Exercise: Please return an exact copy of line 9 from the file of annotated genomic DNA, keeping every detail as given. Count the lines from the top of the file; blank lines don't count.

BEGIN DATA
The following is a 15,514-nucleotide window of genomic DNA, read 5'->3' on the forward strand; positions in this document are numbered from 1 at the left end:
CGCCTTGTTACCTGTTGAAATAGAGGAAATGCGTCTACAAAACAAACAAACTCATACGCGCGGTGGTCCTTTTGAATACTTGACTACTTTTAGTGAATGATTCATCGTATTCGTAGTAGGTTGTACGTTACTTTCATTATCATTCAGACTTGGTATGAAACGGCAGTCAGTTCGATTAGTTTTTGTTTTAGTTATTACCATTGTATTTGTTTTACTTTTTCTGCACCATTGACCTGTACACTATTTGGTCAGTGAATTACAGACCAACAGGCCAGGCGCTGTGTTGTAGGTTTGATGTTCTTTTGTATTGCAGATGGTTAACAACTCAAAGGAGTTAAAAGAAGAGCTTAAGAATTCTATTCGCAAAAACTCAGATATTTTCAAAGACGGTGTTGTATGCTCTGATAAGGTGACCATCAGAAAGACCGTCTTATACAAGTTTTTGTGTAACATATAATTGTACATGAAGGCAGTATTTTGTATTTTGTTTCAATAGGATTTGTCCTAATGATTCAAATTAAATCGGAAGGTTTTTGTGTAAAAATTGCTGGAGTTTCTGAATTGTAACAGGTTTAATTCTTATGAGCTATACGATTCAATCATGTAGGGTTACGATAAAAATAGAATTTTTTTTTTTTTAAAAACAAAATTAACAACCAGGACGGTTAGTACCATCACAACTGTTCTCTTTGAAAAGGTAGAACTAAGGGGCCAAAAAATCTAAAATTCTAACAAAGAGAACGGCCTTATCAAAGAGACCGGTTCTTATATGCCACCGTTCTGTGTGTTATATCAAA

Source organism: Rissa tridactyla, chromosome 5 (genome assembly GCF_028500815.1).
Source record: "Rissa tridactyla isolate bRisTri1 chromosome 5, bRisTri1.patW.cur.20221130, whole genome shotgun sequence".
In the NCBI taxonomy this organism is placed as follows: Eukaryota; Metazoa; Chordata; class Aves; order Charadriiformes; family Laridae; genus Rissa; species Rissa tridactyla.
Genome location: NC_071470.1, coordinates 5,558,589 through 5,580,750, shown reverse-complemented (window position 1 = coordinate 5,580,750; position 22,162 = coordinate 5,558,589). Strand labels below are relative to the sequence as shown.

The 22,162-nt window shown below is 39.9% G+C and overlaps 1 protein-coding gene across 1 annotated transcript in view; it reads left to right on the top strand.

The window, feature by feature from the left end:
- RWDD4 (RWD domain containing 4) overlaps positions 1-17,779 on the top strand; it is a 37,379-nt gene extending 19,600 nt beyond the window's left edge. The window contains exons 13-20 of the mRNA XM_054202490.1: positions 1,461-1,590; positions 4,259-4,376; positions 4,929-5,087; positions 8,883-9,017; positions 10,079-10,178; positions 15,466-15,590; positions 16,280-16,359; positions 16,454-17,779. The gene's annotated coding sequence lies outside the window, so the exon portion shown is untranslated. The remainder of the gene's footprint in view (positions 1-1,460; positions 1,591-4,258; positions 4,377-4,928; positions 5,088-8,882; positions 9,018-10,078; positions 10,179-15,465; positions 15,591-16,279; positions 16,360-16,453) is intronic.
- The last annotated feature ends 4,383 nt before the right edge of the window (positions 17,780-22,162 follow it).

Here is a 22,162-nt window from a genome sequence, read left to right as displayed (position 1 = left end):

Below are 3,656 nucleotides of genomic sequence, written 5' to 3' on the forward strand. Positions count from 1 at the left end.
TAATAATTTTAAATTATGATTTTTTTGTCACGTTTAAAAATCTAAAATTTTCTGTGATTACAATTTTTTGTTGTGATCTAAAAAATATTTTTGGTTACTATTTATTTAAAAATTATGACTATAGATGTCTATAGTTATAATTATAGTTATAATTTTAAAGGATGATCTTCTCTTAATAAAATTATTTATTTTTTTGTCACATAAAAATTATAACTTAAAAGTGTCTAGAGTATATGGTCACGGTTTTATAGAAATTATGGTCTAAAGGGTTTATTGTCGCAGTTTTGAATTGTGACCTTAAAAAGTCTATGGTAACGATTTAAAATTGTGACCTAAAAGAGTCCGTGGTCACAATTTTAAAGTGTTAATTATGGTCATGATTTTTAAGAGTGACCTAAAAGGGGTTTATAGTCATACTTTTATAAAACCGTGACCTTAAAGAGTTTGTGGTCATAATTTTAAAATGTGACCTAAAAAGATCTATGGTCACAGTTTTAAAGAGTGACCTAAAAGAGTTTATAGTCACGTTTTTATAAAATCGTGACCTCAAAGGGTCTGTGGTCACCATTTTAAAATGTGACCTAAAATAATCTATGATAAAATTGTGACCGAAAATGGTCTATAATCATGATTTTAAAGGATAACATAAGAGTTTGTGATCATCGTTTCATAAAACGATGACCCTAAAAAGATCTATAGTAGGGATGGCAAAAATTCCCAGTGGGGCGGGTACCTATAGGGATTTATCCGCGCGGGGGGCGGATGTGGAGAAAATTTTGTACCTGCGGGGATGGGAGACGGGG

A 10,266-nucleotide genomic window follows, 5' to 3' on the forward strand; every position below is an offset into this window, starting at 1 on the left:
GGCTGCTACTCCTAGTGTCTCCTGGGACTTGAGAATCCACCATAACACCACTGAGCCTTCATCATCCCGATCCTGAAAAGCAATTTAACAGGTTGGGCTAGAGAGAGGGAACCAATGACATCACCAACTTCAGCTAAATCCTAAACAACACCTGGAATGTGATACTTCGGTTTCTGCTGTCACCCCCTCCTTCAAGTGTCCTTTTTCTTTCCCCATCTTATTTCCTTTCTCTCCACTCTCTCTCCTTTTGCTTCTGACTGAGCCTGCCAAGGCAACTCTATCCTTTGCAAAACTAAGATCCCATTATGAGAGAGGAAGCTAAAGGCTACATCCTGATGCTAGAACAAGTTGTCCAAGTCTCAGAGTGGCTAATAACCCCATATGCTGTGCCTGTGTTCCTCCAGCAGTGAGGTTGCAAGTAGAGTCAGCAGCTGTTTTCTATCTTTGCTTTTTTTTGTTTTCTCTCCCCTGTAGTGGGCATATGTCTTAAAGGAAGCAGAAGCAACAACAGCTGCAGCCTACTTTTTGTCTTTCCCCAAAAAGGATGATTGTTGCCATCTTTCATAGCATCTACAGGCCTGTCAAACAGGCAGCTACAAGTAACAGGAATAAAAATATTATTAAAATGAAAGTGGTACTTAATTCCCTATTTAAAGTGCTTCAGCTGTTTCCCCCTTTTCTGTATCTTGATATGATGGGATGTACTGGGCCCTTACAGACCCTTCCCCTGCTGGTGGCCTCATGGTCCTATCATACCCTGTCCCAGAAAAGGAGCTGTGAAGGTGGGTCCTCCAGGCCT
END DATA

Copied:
- RWDD4 (RWD domain containing 4) overlaps positions 1-17,779 on the top strand; it is a 37,379-nt gene extending 19,600 nt beyond the window's left edge. The window contains exons 13-20 of the mRNA XM_054202490.1: positions 1,461-1,590; positions 4,259-4,376; positions 4,929-5,087; positions 8,883-9,017; positions 10,079-10,178; positions 15,466-15,590; positions 16,280-16,359; positions 16,454-17,779. The gene's annotated coding sequence lies outside the window, so the exon portion shown is untranslated. The remainder of the gene's footprint in view (positions 1-1,460; positions 1,591-4,258; positions 4,377-4,928; positions 5,088-8,882; positions 9,018-10,078; positions 10,179-15,465; positions 15,591-16,279; positions 16,360-16,453) is intronic.